Traffic forces W-H building use change due to dangerous traffic flow problem, exacerbated by a lot of illegal parking during events held at WHRHS
On Saturday, Nov. 14, the School Committee voted 8-0-1 on Nov. 18 to amend the district’s building use policy.
Member Robert O’Brien, a lieutenant on the Hanson Fire Department, abstained and member Alexandra Taylor was absent.
The change requires that renters of the facilities for events involving more than 300 participants must pay to provide a police detail “in order to ensure the safety and security” of those participants.
“People were parked up and down [both sides] of the driveway, should a fire truck have to get in here it would require bashing through cars,” said Committee member Fred Small, who sits on the Facilities and Capital Improvements Subcommittee. “They just wouldn’t be able to fit.”
School Committee Chairman Robert Hayes, who was on the grounds during the day Nov. 14, said the problem has cropped up before.
While it says “No Parking” on one side of the driveway pavement, people just park over it, Assistant Superintendent for Human Resources/Safety and Security Patrick Dillon said. Hayes added that it is also assumed the posted traffic signs pertain only to school hours. Cars also illegally park on the fire road.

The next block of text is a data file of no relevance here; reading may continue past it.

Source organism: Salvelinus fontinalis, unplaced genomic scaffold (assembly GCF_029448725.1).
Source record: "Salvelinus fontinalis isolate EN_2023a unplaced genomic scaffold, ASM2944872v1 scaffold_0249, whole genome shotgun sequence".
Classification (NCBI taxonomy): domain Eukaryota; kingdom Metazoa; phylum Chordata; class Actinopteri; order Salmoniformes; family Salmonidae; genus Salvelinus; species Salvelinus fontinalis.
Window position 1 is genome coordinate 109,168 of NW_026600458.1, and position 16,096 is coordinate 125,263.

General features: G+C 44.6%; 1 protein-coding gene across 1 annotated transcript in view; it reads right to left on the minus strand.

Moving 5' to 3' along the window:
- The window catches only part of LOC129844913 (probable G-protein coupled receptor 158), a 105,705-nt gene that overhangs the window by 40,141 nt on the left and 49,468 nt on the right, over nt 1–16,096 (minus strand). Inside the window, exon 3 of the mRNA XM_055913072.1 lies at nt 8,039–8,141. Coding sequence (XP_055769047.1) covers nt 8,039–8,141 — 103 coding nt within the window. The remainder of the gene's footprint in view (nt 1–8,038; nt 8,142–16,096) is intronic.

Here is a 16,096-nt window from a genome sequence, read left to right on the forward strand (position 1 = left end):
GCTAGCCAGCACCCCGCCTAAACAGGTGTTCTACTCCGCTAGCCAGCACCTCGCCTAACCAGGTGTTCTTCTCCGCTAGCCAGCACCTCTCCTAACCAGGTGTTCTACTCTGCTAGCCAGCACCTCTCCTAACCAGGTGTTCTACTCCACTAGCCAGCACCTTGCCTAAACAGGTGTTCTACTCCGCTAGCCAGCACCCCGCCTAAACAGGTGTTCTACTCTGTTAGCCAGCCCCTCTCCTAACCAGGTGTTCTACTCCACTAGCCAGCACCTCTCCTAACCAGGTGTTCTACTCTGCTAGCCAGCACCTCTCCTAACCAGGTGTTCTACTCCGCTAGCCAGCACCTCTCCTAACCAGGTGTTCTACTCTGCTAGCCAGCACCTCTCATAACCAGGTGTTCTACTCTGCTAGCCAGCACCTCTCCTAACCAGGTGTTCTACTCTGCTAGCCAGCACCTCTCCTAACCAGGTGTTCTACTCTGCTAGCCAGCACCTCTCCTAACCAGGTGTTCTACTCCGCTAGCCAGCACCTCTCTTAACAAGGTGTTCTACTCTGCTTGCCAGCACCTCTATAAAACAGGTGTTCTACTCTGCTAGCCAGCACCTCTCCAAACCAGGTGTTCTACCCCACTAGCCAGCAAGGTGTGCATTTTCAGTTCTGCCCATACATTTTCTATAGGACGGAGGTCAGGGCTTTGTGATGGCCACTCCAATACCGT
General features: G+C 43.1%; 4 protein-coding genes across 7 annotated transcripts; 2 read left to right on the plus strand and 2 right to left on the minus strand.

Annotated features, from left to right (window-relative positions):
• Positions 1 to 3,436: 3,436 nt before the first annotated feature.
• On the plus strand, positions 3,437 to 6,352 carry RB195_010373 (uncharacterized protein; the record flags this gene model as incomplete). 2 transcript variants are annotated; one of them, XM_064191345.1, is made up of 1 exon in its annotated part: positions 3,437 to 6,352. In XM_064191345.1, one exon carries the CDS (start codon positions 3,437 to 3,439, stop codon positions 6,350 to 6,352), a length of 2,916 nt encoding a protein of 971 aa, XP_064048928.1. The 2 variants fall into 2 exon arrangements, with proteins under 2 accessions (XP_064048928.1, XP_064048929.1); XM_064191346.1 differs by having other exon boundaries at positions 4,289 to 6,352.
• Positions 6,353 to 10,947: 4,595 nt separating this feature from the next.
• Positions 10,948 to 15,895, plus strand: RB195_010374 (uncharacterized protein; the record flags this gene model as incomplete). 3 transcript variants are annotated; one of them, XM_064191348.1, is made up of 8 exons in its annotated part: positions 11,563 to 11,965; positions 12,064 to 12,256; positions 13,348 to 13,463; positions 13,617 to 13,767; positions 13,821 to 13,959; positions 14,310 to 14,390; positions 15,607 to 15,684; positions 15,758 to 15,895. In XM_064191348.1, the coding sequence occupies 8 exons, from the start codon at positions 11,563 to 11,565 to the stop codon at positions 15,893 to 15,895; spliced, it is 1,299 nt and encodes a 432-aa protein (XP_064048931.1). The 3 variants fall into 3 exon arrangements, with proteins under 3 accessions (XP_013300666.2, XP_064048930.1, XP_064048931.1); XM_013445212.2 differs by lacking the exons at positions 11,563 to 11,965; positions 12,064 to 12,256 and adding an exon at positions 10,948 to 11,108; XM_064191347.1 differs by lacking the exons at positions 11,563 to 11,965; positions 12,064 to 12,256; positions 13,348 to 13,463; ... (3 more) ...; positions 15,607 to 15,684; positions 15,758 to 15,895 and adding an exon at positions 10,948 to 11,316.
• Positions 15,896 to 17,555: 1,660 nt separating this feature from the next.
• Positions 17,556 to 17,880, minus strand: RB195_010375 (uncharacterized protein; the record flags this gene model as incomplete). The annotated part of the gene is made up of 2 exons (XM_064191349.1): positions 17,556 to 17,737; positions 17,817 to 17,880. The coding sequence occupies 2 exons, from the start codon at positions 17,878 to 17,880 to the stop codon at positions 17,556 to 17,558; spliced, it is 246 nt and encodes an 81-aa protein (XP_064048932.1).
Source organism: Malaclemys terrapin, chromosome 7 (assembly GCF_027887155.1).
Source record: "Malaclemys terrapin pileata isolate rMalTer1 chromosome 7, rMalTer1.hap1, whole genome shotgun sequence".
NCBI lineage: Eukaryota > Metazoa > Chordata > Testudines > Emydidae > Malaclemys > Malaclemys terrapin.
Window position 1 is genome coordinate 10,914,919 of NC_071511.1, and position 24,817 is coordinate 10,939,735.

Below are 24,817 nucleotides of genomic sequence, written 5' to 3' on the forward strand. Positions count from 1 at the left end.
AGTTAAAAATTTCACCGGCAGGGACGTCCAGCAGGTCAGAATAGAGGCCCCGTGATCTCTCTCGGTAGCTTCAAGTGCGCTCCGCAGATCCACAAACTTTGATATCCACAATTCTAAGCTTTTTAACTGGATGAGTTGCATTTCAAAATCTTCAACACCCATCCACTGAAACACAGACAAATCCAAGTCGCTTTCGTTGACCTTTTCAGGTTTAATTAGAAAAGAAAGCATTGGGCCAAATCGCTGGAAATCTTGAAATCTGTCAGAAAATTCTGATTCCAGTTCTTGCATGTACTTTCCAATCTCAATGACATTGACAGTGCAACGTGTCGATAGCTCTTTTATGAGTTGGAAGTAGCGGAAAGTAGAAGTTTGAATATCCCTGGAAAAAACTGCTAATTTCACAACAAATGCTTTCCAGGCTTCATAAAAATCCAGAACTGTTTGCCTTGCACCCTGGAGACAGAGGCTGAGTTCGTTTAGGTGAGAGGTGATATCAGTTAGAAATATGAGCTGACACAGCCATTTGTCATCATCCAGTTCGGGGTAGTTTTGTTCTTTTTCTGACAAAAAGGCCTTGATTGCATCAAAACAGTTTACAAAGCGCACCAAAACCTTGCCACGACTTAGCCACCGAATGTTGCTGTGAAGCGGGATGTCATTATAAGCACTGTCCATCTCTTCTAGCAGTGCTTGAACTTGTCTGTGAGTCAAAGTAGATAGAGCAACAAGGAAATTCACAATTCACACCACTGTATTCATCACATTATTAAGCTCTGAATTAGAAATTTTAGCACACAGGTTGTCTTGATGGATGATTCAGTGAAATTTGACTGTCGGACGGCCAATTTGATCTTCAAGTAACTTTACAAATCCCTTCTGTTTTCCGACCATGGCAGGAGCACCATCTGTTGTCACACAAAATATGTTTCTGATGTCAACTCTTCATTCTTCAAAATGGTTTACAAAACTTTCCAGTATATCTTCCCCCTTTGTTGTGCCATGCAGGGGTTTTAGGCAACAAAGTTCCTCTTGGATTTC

A Hanson school roof project was also a topic of concern.
The Indian Head and Maquan Priority Repair Committee is persuing the penalty clause of the Indian Head roof project over missed deadlines.
The project, originally contracted for completion at about Aug. 21 is now, after several delays, scheduled to conclude Monday, Nov. 30. The most recent missed deadline was Nov. 22, which hinged on the company working Veterans Day. A nor’easter, however, cost two days’ work that week, according to Hayes.
“It’s dragging out way too long and it’s got to be completed,” Hayes said.
School Committee member Kevin Lynam asked about the repair committee’s satisfaction with the work.
“We’ve had a lot of positive feedback from what I’ve heard for the last three months and suddenly people are angry about the time it’s taking,” Lynam noted.
Hayes said the timing is beginning to affect everything.
“Are we dissatisfied with the work? No, but we’re dissatisfied with the [time] it’s been taking,” he said.